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Functions of Calcium Functions of Calcium
If you were to mention calcium, bone health comes to mind. While calcium is most abundant in the human bones, it is vital for... Functions of Calcium
picture of milk

With every gram of protein intake, 6mg of calcium is lost in the urine.

If you were to mention calcium, bone health comes to mind. While calcium is most abundant in the human bones, it is vital for body functions that include nerve transmission, heart health, immune function and blood clotting.
Calcium supplementation has been found to reduce the risk of colon cancer. It has been shown that increasing calcium-rich food sources can help lower high blood pressure and cholesterol.
It seems that the calcium ions are capable of removing cholesterol via their action on bile acids which prevent cholesterol from entering the gut.
A recent study also shows that calcium also enhances weight loss. The study was carried out on 32 obese adults who were divided randomly into three groups.
Each group was given a standard diet of which Group I had about 400 to 500mg calcium daily, group II had 800mg of calcium daily, and Group III had the highest amount of calcium divided into three servings totaling 1,200 to 1,300mg a day.
The outcome of the study after 24 weeks showed the greatest weight loss with the highest calcium intake. Group III’s average weight loss was 11.1 kg compared to 8.6kg in Group II and 6.6kg in Group I.
The good news was that the fat loss was mainly from the trunk region. The study was funded by the National Dairy Council which supported consuming calcium in the form of dairy products.
Milk products offer the most calcium content and non-dairy calcium sources include collard greens, Chinese cabbage, mustard greens, broccoli, bok choy, tofu and small fishes with fine bones such as sardines. The recommended daily intake for adults is between 800mg and 1,200mg daily.
While dairy sources are calcium-rich food sources, a review of several studies shows that calcium from milk products may not improve bone health.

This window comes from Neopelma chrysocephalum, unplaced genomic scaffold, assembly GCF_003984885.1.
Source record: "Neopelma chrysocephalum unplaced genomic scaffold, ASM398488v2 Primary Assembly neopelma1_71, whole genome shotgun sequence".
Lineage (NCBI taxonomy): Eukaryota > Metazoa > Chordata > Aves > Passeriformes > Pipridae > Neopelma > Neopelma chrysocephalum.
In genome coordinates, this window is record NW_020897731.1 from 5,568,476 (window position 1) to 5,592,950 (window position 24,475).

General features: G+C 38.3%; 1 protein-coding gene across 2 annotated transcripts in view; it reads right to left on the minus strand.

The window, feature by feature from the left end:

This is reflected in the incidence of fracture rates in the United States that have not decreased despite the increase in consumption of dairy products.
This is due to the fact that while milk products are high in calcium, they are also rich protein sources. With every gram of protein intake, 6mg of calcium is lost in the urine.
Other factors that affect calcium absorption is a diet high in phosphates (found in highly processed foods), high phytate content such as in wholegrains, seeds, nuts and raw beans, as well as foods rich in oxalic acid found in beans, sweet potatoes, spinach and rhubarb.
Inadequate or low stomach acid not only affects absorption of calcium but also other minerals as the acid is required to liberate the minerals in their ionic form from food.
A low magnesium intake also affects calcium level in the body especially in the bones as magnesium is required for the conversion of vitamin D to its active form for bone density. It has been shown that magnesium levels are low in women with osteoporosis.
Excessive coffee and tea intake also depletes the body’s calcium level as the caffeine in these beverages binds with calcium and excretes it via its diuretic action on the kidneys.
While our daily intake of calcium ideally should be from food, it is quite difficult to achieve the daily requirement of 1,200mg from food alone.
A cup of milk, soya milk and yoghurt will provide between 200 and 300mg of calcium. Vegetables like broccoli and bok choy supply between 50 and 100mg of calcium per cup.
If certain people suffer from dairy sensitivities and lactose intolerance and that dietary factor could affect the uptake of calcium, it may be worthwhile to consider a calcium supplement. Calcium supplements are available in many forms and the citrate form is found to be better absorbed.